Today at 12:35am from Eli
“So messed up I was on the same street as a shooting in telaviv
It was 500 meters away from where I was
1 dead 5 injured
And his Still [sic] on the run “
These are the texts I received from a close friend away on a Birthright trip to the Holy Land last Friday. My thoughts scattered, breaking into a thousand tiny shards, as I imagined him running through the quiet back-streets of the Shuk faster than he has ever ran from a gunman that can be behind any corner of the streets he doesn’t know.
Run faster, I told my image of Eli. Go, your life is in danger. Where could he hide? Where in the unfamiliar shopping malls of Tel Aviv could he find a quiet safe corner? Nowhere. Birthright is meant to provide a fun tourist experience, laid back in the civilian quarters, with a paid flight there and a paid flight back.
And here I am. Looking to head into Tel Aviv, but also the poverty-stricken Palestinian refugee camps and the hostile ghettoes of Gaza, the world’s largest open-air prison. Where am I going? What am I doing? I should go. Yes, we have put these people in the camps they are stuck in. We have created the monsters that stab civilians in the streets. I must see them, and they must see me. The appointment is set and I am already in the waiting room.
A day passes, my nerves calm. The friend is safe. My sister, Leah, sits awake in the living room late into the night as I return drained and shoddy from a late shift at work. “Yo, Boker Tov.” I wearily grin at her, bidding her good morning in Hebrew. The dogs answer with a rhythm of barks waking the neighbourhood like an off-beat rooster.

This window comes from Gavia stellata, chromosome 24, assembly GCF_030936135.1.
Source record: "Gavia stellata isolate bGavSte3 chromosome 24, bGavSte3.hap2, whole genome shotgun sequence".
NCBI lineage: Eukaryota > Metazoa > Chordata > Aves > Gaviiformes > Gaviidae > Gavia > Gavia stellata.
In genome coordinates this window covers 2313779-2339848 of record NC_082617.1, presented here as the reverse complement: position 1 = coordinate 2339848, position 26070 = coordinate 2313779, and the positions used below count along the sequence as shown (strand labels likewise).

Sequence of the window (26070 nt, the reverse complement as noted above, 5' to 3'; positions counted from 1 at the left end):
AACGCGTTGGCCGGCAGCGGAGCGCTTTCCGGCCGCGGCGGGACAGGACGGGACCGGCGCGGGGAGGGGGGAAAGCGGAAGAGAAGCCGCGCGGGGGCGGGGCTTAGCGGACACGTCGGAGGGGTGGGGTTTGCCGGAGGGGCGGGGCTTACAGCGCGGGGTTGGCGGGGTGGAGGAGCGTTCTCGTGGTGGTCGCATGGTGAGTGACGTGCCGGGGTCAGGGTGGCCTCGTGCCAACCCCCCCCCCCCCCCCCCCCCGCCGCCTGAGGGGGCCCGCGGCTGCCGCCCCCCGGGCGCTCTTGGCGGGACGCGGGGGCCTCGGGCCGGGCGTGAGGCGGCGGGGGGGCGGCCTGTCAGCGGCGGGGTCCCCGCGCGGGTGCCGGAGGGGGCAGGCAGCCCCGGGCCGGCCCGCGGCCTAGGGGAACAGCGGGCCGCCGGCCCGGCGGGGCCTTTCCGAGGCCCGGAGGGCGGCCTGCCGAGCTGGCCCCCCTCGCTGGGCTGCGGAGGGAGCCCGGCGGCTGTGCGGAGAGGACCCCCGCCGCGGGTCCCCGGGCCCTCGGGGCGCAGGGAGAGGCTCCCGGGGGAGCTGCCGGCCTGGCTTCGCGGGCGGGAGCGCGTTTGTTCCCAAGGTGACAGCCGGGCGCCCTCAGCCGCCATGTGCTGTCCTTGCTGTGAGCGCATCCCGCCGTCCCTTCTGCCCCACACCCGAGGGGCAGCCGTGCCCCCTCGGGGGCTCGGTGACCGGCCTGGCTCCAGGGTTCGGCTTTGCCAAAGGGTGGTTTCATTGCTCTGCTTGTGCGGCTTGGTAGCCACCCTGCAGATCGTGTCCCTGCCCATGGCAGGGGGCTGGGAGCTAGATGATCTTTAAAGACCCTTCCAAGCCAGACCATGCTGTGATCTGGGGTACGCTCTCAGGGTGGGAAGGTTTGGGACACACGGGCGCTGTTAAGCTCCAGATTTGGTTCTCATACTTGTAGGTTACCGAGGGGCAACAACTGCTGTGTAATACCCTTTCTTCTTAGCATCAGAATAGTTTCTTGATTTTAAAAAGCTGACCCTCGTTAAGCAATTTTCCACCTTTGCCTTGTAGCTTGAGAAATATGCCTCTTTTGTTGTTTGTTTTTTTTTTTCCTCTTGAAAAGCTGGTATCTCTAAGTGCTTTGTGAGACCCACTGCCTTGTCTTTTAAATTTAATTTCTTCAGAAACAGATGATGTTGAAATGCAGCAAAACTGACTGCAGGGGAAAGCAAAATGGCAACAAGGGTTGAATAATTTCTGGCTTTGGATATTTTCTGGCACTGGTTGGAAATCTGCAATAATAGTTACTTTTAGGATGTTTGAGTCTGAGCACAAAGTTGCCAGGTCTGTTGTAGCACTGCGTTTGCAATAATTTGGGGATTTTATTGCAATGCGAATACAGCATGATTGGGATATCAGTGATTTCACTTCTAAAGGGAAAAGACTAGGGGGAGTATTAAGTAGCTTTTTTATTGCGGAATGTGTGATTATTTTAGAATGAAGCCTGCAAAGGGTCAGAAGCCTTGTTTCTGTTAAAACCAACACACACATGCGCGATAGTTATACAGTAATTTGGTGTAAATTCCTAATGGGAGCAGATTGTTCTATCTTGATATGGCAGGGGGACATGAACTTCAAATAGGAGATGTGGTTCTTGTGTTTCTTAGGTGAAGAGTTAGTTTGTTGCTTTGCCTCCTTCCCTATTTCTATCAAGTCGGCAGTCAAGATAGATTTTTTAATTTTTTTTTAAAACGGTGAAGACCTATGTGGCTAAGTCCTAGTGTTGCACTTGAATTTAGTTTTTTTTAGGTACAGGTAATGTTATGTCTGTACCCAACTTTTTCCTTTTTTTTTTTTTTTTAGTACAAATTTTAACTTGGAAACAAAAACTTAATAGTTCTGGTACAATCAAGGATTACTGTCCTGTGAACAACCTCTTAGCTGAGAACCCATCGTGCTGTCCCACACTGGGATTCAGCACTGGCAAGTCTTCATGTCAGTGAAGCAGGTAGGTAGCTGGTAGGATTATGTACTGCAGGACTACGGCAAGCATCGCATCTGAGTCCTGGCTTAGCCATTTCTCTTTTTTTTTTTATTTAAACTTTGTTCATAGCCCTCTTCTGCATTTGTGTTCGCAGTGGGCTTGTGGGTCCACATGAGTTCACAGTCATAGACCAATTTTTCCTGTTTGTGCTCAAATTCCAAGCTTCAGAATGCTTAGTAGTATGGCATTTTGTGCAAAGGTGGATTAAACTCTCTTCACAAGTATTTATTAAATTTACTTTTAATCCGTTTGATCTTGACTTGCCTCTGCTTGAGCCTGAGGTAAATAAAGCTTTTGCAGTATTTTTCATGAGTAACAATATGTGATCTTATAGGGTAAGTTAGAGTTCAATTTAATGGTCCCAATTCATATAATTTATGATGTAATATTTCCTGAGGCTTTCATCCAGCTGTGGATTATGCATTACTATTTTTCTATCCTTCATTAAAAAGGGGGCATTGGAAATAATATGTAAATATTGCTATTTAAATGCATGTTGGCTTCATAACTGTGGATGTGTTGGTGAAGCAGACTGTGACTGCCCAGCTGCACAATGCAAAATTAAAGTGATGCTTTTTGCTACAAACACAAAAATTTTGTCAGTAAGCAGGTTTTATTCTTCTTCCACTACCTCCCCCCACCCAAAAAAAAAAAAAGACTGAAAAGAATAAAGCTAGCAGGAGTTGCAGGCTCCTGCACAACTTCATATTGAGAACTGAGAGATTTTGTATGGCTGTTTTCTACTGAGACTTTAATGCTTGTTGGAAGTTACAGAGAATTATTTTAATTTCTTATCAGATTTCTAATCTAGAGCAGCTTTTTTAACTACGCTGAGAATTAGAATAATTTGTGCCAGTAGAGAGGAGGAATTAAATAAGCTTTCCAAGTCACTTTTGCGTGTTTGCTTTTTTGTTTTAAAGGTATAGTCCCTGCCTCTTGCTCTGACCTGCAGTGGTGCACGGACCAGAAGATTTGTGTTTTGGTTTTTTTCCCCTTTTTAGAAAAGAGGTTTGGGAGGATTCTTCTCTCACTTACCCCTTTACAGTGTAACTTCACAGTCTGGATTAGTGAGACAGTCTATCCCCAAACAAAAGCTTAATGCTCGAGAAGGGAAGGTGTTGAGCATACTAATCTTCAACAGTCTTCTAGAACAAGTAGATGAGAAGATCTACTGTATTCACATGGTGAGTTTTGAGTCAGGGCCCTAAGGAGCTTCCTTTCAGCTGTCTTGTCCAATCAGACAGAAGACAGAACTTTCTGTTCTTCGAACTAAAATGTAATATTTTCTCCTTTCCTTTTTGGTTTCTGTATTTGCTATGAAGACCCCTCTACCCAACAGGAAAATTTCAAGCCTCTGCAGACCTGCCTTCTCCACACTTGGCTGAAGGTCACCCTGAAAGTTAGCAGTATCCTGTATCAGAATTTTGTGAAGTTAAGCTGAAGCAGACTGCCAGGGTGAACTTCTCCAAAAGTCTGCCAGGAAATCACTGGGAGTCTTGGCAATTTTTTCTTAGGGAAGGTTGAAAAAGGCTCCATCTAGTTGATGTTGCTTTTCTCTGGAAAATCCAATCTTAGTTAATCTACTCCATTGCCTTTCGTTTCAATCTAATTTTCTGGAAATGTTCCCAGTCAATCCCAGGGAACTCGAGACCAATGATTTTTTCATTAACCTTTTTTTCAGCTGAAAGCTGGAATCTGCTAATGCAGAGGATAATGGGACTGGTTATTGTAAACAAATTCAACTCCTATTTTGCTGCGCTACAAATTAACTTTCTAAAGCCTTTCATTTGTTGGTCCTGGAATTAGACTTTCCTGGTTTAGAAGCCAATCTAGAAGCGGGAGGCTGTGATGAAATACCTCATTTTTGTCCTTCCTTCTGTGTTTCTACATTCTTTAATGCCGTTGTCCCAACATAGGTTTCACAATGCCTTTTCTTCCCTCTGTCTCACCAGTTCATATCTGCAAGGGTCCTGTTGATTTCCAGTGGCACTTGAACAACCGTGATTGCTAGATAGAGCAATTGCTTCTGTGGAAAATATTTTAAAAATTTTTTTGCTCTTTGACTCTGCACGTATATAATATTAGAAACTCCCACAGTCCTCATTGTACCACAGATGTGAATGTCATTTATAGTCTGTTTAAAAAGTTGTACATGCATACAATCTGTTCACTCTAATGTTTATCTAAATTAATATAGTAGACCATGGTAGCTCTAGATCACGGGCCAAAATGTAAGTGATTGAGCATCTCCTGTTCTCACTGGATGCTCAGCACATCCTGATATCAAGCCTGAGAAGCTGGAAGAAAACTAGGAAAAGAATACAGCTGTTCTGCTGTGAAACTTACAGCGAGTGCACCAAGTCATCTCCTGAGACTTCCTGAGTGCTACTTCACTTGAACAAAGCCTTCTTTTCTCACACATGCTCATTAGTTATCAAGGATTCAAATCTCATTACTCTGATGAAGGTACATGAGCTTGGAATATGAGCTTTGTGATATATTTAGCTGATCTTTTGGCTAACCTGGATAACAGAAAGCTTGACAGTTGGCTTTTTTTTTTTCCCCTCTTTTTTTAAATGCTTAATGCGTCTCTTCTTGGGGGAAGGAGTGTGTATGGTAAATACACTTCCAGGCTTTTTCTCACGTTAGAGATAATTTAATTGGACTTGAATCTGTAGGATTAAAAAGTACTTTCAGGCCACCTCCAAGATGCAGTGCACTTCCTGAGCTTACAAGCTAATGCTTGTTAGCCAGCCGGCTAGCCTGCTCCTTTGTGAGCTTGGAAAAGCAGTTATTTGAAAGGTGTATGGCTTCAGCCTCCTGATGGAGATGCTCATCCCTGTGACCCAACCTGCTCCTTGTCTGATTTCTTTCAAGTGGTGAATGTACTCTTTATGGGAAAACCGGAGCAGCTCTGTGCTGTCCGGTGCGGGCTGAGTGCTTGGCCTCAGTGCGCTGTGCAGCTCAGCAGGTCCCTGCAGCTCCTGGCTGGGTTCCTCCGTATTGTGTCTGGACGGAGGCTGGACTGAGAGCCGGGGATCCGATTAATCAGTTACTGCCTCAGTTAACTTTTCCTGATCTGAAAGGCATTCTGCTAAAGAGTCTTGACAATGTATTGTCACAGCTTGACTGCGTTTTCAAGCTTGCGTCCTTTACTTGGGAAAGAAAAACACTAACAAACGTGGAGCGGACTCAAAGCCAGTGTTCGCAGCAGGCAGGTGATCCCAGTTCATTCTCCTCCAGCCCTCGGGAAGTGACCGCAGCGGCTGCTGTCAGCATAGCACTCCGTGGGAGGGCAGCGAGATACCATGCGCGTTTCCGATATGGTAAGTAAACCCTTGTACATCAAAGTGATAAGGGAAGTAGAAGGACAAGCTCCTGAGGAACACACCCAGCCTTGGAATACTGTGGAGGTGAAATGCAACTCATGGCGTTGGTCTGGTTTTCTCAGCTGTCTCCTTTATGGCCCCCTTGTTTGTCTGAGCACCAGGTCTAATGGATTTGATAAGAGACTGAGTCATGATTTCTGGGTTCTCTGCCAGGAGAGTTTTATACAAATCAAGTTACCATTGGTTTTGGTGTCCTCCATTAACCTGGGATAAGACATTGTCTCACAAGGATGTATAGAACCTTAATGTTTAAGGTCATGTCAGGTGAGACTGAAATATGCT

“Hey, I’m going through all of my photos from my year in Israel,” she says. “I haven’t had time to tag the friends since we landed.”
“Did you hear about Eli? Pretty messed up.”
“Dude, do you know how many times I’ve had a shooting on my street or a friend stabbed or a terrorist on my corner?”
She takes me through the laundry list of affiliates, colleagues, neighbours, teachers, lovers’ friends, friends’ lovers. “I was scared in the beginning,” Leah says in passing, “but by the end I just learned to carry on.”
“How did you cope?”
“The trip coordinators moved us away at first to a Moshav where we were safe. But then the attacks went on and on, and we decided that this is our trip. We will have to get used to it or stay locked up forever so we were let free but we were still back before dark, and careful wherever we were, and watchful of every Palestinian.”
Ahhhh . . . so that’s why we’re taking backwards steps in the peace process. Watchful of every Palestinian. Of course. Of course they feel different and alien in their land. But can you blame her? Some of these boys become monsters. And monsters create more monsters. Sin begets sin, the rabbis teach us. I admired her bravery to face another day after day of adventure in a war-torn land.
But I’m scared and worried and whatever this war is, the divide is clear: there is little love to be shared between Israelis and Palestinians. But yes, I am scared for her. And more scared for myself. I quite like living. I like to keep this thing going. How will I check the corners when I am in Gaza? Shut up. This is all quite silly. I’ve armed myself with books. Knowledge is my hard hat. Finkelstein and Fanon have told me these people are harmless. Surely if I carry my Chomsky book in my chest pocket it’s thick hard-cover will catch any bullet that wishes to rest neatly inside my delicate organs.
But this is bigger than just me. Two thousand Palestinian children, innocent, young and ambitious like me, were buried by their parents since the turn of the century. I feel sick. My imagination rushes to imagine the boy sprinting through the sprawling slums of Jenin from a trained hunter impartial and efficient but apathetic to the difference of civilian or fighter, man or women or child.